The National Science Foundation just announced that Cornell College will receive grant money that will enable Cornell geologist Rhawn Denniston to continue his studies on past climate research. The grant will also provide support for student involvement in the research.
Denniston, professor of geology and chair of environmental studies, is lead investigator on the research project. The grant money will go to four institutions. Among them, Cornell College will receive $104,085 of the three-year grant, which is worth a total of $358,417.
Funding will not only pay for the research, but it will include support for several Cornell College students who will work closely with Denniston in caves in the Australian tropics and in laboratories in Iowa and New Mexico. A student will also spend time at Woods Hole Oceanographic Institution in Massachusetts contributing to climate modeling work.
Denniston’s studies are already underway. Research by other scientists reveals that about 600 years ago, many parts of Southeast Asia were impacted by a decades-long drought.
Denniston and his colleagues have used stalagmites from a cave in the central Australian tropics to reconstruct changes in the amount of monsoon rain that fell over time. They do this by measuring two types of oxygen atoms (the isotopes oxygen-16 and oxygen-18) found in the stalagmites. They use isotopes of uranium to date the stalagmites.
“A tiny amount of uranium is trapped within the formations, and by measuring the amounts of uranium and the material it radioactively decays into, we can precisely tell how old different layers of the stalagmites are. The stalagmites I’ve worked on so far span the last 3,000 years. This new grant involves working on samples that span 3,000 to 9,000 years ago,” Denniston said.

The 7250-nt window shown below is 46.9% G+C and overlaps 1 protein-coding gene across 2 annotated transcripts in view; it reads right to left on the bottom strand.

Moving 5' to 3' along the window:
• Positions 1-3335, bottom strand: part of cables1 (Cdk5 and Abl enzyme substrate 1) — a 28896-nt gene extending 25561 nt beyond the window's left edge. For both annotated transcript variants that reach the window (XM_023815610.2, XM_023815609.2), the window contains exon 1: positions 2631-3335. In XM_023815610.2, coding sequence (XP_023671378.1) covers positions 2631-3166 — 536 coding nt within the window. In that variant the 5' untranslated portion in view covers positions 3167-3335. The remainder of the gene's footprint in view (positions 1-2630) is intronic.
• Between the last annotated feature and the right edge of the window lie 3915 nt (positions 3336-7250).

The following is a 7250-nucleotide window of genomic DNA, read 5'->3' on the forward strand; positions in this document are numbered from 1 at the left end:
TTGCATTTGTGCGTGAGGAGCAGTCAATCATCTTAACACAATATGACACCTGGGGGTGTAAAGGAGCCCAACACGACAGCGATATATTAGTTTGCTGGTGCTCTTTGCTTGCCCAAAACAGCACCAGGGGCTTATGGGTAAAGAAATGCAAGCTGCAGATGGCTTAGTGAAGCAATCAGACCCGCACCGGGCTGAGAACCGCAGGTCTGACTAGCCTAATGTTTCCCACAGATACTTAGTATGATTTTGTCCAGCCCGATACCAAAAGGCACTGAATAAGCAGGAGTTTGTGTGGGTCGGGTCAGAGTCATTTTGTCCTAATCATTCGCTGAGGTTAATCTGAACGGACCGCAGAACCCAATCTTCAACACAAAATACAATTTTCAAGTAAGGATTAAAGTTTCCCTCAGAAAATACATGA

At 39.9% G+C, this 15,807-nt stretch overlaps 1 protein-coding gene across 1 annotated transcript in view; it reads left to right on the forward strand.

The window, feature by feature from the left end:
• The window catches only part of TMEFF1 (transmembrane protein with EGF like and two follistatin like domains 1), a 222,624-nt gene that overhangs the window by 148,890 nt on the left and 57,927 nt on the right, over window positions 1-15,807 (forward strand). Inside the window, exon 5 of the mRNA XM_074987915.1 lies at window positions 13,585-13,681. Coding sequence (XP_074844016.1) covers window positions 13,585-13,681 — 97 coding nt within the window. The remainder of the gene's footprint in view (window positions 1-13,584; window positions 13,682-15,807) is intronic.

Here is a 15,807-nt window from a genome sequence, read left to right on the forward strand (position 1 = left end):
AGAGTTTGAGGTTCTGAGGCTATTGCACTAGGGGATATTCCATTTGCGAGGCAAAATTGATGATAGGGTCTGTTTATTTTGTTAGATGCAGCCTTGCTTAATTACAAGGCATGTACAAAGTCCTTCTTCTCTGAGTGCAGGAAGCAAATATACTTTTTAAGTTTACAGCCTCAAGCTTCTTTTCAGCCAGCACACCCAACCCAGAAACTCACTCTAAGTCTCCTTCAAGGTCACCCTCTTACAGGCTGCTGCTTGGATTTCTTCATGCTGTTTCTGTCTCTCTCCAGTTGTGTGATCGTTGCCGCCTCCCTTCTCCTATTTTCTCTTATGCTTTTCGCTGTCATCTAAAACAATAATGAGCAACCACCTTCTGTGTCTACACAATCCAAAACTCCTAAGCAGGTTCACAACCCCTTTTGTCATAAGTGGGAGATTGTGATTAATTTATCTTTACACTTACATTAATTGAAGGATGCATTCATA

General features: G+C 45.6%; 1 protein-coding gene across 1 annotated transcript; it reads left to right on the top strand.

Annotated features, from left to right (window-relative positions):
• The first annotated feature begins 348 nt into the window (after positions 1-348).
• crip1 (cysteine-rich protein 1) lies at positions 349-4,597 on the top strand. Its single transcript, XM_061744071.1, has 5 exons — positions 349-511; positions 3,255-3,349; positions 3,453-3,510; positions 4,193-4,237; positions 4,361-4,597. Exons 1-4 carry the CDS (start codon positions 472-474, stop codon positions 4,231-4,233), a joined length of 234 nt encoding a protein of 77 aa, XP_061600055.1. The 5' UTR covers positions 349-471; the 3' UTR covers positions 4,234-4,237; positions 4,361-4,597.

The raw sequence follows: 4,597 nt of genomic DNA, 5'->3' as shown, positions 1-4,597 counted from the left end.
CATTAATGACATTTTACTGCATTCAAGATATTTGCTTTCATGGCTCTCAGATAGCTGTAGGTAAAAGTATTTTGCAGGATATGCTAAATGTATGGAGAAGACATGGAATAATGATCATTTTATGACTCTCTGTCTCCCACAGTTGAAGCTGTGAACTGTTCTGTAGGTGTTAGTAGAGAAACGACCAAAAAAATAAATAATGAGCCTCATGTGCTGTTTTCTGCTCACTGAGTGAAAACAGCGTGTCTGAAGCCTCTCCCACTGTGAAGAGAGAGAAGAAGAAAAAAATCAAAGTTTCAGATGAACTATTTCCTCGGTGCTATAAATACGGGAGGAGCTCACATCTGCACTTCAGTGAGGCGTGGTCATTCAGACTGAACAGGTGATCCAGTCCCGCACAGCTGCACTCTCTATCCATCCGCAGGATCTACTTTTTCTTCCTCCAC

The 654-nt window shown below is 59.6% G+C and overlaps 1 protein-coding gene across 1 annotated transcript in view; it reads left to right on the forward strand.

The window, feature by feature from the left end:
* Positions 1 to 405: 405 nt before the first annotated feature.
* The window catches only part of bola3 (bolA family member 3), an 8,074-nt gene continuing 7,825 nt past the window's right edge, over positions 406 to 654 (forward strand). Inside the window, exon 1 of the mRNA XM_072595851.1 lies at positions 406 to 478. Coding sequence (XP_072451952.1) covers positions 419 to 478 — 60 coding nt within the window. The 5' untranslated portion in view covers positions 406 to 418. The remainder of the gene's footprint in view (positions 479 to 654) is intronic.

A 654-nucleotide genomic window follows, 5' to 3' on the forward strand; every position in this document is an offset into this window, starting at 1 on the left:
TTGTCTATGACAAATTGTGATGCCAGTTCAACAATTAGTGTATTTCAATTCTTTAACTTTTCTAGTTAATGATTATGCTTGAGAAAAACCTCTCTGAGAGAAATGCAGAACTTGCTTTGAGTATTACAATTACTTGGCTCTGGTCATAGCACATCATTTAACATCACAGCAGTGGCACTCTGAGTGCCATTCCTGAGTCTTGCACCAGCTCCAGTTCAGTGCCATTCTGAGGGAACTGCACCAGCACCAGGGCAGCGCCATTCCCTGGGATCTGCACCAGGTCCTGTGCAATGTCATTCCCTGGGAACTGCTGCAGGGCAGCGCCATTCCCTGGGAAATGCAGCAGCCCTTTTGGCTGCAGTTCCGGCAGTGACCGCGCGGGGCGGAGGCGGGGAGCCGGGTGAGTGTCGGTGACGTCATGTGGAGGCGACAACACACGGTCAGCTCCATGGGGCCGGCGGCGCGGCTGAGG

The grant will provide funding to develop a stalagmite record of fluctuations in Australian monsoon rainfall reaching back to the time of the earliest civilizations.
Studying the changes related to monsoon rainfall is a big step toward understanding the nature and origins of climate change. While numerous studies have documented droughts and wet periods across the northern hemisphere tropics, what is less well known is how the monsoon rains changed at the same time across the southern tropics in Australia.
The grant, titled “Collaborative Research: Reconstructing Holocene Dynamics of the Indo-Pacific Tropical Rain Belt Using Australian Stalagmites and Coupled Climate Models,” involves working with experts spanning a wide array of specialties. Geochemical analyses will be performed in labs at Iowa State University and the University of New Mexico, as well as Cornell College’s Department of Chemistry. Climate models will be run at Woods Hole Oceanographic Institution in Massachusetts. Finally, the fieldwork will be accomplished with help from Australian cavers and scientists. Cornell students will participate in all aspects of this work.
“Our work so far has yielded two surprises,” Denniston said. “First, it is surprising that short-term events like the ones from 600 years ago impacted Australia. Second, it was largely accepted that various factors pushed the Indo-Pacific tropical rain belt, the band of monsoon rainfall that stretches from China to Australia, north or south as a coherent system, meaning that dry periods in China would most likely be correlated with wet periods in Australia. Instead, our data appear to show that the rain belt expanded and contracted like an accordion, rather than moving north and south. Both sides got wet and dry together, at least over the last 3,000 years.”
The official start date of this grant is June 1, 2016. It will extend out for three years. Denniston will start engaging students in this work in the fall of the 2016/2017 school year.